Sunday, October 31, 2010

That's a Nice Story, Grandma: Halloween Edition

My dad. This would be my first Halloween. I am a little less than a month old. Awww...

I have always loved Halloween. It's not like it was when I was a kid though.  I loved going to school and anticipating all day that when lunch time came, mom would be there to pick me up and take me home to eat and change into my costume.  Then back to school and the rest of the day would be a party.  Chubbuck Elementary knows how to do Halloween right (and from what I understand they are the *only* elementary in the district that still allows Halloween parties. Sad).  We would have individual classroom parties with things like cookie decorating or bobbing for apples. I think one year we carved pumpkins and I'm pretty sure that's where I memorized the movie "It's the Great Pumpkin, Charlie Brown."

My sister Valeri is the clown. I'm the poor gingerbread man.

Throughout the day the grades would take turns parading through the school around to all the other classrooms to show off costumes.  I loved watching what costumes other people came up with. I always thought the kids who wore plastic store bought costumes were cheating. Mine were all homemade (hand-me-downs yes, but still homemade) For the longest time I was always a witch. My mom made a black nightgown-y costume for my oldest sister and it got passed down through all the girls and finally to me. I wore it at least three or four times. There was also a clown costume that got passed around the family and the little kids wore a gingerbread man suit.  In fourth grade I dressed up like a Cabbage Patch doll. My mom made me a yarn wig and a dress to match my homemade Cabbage Patch baby.  One year the sixth graders turned their "team" classroom into a haunted house.  They had different booths where you would put your hand in and feel something gross. One thing was like, peeled grapes and they called them eyeballs- or cooked spaghetti noodles and said it was brains. Eeeew.... The next year I was in sixth grade and we did it again. My job was to jump out and scare kids.

After school we'd get home to the house smelling of awful homemade chili (sorry mom).  It was tradition in our house to eat chili on Halloween and we could not go trick or treating until we ate some.  To this day I am not a fan of Chili (but I ate some today- canned- just for tradition sake).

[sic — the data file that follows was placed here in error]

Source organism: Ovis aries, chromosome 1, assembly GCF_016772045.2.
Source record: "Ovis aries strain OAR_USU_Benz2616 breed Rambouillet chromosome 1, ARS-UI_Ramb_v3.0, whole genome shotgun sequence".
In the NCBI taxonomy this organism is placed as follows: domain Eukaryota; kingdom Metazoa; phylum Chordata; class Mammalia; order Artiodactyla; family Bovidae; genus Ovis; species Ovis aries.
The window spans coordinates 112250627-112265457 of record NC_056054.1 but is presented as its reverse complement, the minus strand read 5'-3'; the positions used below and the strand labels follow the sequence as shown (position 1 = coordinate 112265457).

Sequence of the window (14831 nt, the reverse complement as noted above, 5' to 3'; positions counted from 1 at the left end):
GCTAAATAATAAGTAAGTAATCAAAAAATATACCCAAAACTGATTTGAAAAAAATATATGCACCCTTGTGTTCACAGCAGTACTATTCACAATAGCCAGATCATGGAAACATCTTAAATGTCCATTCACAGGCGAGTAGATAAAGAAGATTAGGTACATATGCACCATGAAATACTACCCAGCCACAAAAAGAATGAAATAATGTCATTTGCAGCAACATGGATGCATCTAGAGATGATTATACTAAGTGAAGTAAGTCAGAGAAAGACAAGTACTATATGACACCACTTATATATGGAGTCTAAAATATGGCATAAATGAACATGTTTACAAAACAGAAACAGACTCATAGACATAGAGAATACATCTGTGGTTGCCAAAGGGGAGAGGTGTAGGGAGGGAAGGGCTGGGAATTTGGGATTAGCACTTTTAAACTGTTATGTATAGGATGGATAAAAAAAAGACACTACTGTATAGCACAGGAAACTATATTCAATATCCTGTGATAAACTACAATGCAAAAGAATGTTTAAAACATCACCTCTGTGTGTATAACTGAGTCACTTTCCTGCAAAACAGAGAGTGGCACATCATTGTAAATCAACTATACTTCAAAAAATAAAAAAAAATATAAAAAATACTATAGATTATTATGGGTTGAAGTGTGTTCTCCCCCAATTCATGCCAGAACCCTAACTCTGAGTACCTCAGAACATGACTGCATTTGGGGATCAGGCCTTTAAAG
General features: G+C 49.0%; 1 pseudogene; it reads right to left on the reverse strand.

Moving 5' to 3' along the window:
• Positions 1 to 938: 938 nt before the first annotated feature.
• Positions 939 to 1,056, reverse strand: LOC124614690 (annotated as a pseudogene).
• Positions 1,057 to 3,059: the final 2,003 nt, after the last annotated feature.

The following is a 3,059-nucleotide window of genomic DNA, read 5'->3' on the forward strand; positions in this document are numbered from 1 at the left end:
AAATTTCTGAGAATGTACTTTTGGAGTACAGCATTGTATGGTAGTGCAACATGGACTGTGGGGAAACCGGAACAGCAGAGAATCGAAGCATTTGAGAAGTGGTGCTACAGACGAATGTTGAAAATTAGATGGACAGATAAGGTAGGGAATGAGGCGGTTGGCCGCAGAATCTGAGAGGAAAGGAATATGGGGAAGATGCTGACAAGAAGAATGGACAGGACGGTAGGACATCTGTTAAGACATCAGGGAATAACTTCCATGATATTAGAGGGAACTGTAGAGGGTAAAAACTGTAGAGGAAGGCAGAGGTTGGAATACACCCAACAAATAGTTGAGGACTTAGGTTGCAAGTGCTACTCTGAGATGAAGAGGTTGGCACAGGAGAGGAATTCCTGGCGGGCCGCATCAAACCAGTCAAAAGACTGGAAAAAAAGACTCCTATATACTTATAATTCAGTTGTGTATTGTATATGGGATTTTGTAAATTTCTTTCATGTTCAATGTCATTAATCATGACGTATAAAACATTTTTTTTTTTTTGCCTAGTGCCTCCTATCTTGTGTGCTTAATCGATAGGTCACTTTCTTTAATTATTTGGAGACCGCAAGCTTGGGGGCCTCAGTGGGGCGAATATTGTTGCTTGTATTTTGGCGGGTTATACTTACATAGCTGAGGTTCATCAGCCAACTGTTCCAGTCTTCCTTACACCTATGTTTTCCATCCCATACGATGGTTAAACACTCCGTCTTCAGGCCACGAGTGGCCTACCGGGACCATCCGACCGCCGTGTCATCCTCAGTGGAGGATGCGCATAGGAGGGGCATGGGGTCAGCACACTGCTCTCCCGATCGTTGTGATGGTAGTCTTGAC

Dressed appropriatly, no?

It was/is usually cold this time of year in Idaho- so more often than not we had to wear a coat while trick or treating.  *Had* to. The choice was "wear a coat, or don't go." No one wanted to cover their costume, so we'd wear our coats under our costumes. I was always a skinny kid- but on Halloween night I turned into a very fat little witch.

We would take pillowcases and head out with Dad to do the neighborhood rounds.  None of this Trunk or Treat, or trick or treating at the mall crap- Halloween was an actual community event. If the porch light wasn't on- then we knew not to go to that house. But everyone else was fair game.  It was awesome when the Fosters moved into town because they gave away full size candy bars. SCORE! When our Pillowcases were about... oh... half full (these are standard size pillowcases, people, not those lame little pumpkins they use these days) we'd go home.  We'd pick a corner and spread our loot out on the floor. Mom got first dibs at the Bit o Honeys (which was no loss in my book), those gross peanut butter nougat-y thingies that are wrapped in black and orange paper (do they still make those? bleh)  and the Tootsie Rolls (we had to negotiate those ones).  Then we would barter amongst ourselves. "I'll give you two Pixie Stix for a Kit Kat."  Then we'd put our stuff in a bowl and usually mine would end up "hidden" under my bed where it would stay till Christmas then get pulled out to share with everyone else.

Dad always took us trick or treating. I remember the first year he couldn't. He was sick.  We came home at the end of the night and he was sitting on the porch with a bowl of candy and a headband of bobbly stars on his head looking more forlorn than I've ever seen. It was sad. Honestly.
Move over, Elphaba. Here I come!